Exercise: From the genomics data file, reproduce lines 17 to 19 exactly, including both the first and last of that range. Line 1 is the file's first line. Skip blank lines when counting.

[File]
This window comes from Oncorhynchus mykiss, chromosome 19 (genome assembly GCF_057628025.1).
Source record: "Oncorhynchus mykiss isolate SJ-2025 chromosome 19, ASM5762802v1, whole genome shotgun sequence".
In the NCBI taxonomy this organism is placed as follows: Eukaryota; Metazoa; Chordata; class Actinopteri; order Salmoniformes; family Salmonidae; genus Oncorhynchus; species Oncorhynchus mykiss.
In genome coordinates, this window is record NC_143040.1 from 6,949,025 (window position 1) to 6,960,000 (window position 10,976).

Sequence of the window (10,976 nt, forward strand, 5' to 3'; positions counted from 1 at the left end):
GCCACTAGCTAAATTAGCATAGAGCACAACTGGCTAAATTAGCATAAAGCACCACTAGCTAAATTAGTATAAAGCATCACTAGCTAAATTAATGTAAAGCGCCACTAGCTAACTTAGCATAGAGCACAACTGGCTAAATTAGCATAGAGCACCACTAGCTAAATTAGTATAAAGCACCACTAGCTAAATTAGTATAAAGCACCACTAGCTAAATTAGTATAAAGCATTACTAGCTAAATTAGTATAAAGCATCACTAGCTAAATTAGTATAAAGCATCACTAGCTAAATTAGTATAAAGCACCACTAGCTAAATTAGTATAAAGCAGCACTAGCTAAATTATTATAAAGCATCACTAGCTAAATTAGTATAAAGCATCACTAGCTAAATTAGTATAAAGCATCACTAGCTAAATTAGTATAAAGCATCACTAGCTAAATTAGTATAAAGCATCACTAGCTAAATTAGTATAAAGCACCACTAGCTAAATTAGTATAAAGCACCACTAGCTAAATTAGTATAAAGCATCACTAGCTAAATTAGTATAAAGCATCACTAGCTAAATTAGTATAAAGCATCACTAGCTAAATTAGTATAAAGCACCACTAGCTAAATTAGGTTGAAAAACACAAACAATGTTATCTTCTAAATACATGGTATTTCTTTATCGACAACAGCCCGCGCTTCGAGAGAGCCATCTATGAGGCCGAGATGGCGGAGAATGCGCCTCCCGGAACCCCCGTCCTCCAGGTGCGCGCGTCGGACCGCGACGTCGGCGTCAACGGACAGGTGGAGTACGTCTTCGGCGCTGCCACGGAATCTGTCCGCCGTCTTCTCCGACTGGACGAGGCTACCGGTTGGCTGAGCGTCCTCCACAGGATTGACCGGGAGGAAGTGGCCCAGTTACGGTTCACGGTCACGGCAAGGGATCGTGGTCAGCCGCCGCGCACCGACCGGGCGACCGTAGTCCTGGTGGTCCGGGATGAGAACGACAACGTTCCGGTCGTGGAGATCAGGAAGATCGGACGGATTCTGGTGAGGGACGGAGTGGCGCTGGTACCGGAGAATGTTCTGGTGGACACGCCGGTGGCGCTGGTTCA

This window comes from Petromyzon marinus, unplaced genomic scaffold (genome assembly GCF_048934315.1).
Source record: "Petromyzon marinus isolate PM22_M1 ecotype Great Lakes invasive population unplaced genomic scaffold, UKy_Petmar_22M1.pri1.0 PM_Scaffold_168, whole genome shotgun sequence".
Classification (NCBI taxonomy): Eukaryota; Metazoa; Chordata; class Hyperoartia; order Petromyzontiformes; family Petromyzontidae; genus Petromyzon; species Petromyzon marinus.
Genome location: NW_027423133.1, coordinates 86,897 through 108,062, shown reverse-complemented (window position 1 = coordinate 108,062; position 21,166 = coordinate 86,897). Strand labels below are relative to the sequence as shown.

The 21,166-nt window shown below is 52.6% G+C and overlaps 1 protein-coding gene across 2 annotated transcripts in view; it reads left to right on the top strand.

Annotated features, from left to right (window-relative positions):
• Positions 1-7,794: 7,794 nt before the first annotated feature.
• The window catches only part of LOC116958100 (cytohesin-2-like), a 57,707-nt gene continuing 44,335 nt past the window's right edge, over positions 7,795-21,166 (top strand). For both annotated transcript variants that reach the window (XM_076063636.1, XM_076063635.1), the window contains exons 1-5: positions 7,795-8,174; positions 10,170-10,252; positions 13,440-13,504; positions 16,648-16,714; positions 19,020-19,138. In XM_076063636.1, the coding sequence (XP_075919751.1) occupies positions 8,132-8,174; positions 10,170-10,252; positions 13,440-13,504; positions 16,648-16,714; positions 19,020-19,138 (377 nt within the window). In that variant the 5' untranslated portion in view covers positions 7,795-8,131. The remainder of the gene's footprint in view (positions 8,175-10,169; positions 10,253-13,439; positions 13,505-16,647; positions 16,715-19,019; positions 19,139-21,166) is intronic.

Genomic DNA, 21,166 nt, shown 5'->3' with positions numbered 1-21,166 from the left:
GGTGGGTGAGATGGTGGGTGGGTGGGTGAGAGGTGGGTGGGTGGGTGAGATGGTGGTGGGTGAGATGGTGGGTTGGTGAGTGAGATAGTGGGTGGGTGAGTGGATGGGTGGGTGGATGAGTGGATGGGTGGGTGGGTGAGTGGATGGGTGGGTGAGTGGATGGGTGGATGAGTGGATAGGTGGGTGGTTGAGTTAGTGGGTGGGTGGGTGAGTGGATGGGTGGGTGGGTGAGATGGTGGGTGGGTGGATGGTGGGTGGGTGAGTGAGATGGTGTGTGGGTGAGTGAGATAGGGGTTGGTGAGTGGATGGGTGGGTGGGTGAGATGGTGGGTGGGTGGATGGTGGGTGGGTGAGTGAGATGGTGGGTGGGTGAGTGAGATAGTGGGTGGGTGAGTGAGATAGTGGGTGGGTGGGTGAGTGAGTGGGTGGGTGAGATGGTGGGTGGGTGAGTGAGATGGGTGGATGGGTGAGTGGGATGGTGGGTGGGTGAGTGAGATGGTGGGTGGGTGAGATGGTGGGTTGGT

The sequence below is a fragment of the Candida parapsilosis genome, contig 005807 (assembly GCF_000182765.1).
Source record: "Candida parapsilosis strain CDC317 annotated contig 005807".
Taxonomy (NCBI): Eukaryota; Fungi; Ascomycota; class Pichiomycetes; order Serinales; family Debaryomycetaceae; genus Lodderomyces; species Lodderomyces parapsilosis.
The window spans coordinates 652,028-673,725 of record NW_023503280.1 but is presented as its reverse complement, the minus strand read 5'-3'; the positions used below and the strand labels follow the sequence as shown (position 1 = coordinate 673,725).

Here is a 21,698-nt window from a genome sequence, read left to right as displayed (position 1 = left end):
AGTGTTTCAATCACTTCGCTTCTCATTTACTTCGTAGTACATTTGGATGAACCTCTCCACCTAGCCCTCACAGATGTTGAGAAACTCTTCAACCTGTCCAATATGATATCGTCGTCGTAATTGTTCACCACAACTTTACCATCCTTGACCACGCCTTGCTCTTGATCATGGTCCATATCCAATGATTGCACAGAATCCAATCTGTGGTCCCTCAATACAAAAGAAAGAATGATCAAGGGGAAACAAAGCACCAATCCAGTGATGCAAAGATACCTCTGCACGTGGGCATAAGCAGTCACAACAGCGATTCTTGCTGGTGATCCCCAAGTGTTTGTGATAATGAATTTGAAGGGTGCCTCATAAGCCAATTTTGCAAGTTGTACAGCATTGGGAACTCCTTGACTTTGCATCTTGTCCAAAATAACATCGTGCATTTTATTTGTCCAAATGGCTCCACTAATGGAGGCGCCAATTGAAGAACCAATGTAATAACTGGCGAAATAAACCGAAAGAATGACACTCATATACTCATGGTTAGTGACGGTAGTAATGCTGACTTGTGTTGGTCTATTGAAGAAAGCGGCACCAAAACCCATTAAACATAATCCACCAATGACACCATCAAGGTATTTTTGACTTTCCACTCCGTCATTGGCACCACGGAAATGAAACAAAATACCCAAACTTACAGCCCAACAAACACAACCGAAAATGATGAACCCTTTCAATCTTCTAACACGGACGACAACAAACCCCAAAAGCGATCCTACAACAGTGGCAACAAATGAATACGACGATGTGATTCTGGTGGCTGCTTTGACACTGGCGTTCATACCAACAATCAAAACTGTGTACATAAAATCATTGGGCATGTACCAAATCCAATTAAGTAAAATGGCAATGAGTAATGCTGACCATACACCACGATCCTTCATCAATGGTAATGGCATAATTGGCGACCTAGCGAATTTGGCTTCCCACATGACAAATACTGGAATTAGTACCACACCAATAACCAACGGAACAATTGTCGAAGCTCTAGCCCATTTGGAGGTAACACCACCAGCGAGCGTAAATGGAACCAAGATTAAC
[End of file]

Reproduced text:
The sequence below is a fragment of the Candida parapsilosis genome, contig 005807 (assembly GCF_000182765.1).
Source record: "Candida parapsilosis strain CDC317 annotated contig 005807".
Taxonomy (NCBI): Eukaryota; Fungi; Ascomycota; class Pichiomycetes; order Serinales; family Debaryomycetaceae; genus Lodderomyces; species Lodderomyces parapsilosis.